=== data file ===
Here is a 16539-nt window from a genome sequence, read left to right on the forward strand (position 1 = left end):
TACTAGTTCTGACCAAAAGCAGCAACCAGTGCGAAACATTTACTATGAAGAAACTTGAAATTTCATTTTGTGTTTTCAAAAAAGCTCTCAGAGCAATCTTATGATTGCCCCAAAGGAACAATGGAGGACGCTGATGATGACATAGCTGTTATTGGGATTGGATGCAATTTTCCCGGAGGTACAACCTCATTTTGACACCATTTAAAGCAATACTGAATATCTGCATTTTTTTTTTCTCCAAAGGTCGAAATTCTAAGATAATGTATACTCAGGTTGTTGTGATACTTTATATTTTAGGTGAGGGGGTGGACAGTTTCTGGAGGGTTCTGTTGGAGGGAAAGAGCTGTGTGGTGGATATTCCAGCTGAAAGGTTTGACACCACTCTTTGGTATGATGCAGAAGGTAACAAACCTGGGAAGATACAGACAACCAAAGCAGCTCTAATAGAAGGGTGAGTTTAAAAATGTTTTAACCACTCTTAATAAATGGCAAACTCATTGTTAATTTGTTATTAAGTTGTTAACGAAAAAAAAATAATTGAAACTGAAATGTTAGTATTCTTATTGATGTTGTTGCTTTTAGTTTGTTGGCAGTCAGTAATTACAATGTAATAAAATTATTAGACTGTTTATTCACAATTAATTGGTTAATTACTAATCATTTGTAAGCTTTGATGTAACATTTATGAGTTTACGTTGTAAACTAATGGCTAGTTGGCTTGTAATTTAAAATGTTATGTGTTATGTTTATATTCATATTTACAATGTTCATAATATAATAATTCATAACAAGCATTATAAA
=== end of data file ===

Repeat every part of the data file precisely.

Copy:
Here is a 16539-nt window from a genome sequence, read left to right on the forward strand (position 1 = left end):
TACTAGTTCTGACCAAAAGCAGCAACCAGTGCGAAACATTTACTATGAAGAAACTTGAAATTTCATTTTGTGTTTTCAAAAAAGCTCTCAGAGCAATCTTATGATTGCCCCAAAGGAACAATGGAGGACGCTGATGATGACATAGCTGTTATTGGGATTGGATGCAATTTTCCCGGAGGTACAACCTCATTTTGACACCATTTAAAGCAATACTGAATATCTGCATTTTTTTTTTCTCCAAAGGTCGAAATTCTAAGATAATGTATACTCAGGTTGTTGTGATACTTTATATTTTAGGTGAGGGGGTGGACAGTTTCTGGAGGGTTCTGTTGGAGGGAAAGAGCTGTGTGGTGGATATTCCAGCTGAAAGGTTTGACACCACTCTTTGGTATGATGCAGAAGGTAACAAACCTGGGAAGATACAGACAACCAAAGCAGCTCTAATAGAAGGGTGAGTTTAAAAATGTTTTAACCACTCTTAATAAATGGCAAACTCATTGTTAATTTGTTATTAAGTTGTTAACGAAAAAAAAATAATTGAAACTGAAATGTTAGTATTCTTATTGATGTTGTTGCTTTTAGTTTGTTGGCAGTCAGTAATTACAATGTAATAAAATTATTAGACTGTTTATTCACAATTAATTGGTTAATTACTAATCATTTGTAAGCTTTGATGTAACATTTATGAGTTTACGTTGTAAACTAATGGCTAGTTGGCTTGTAATTTAAAATGTTATGTGTTATGTTTATATTCATATTTACAATGTTCATAATATAATAATTCATAACAAGCATTATAAA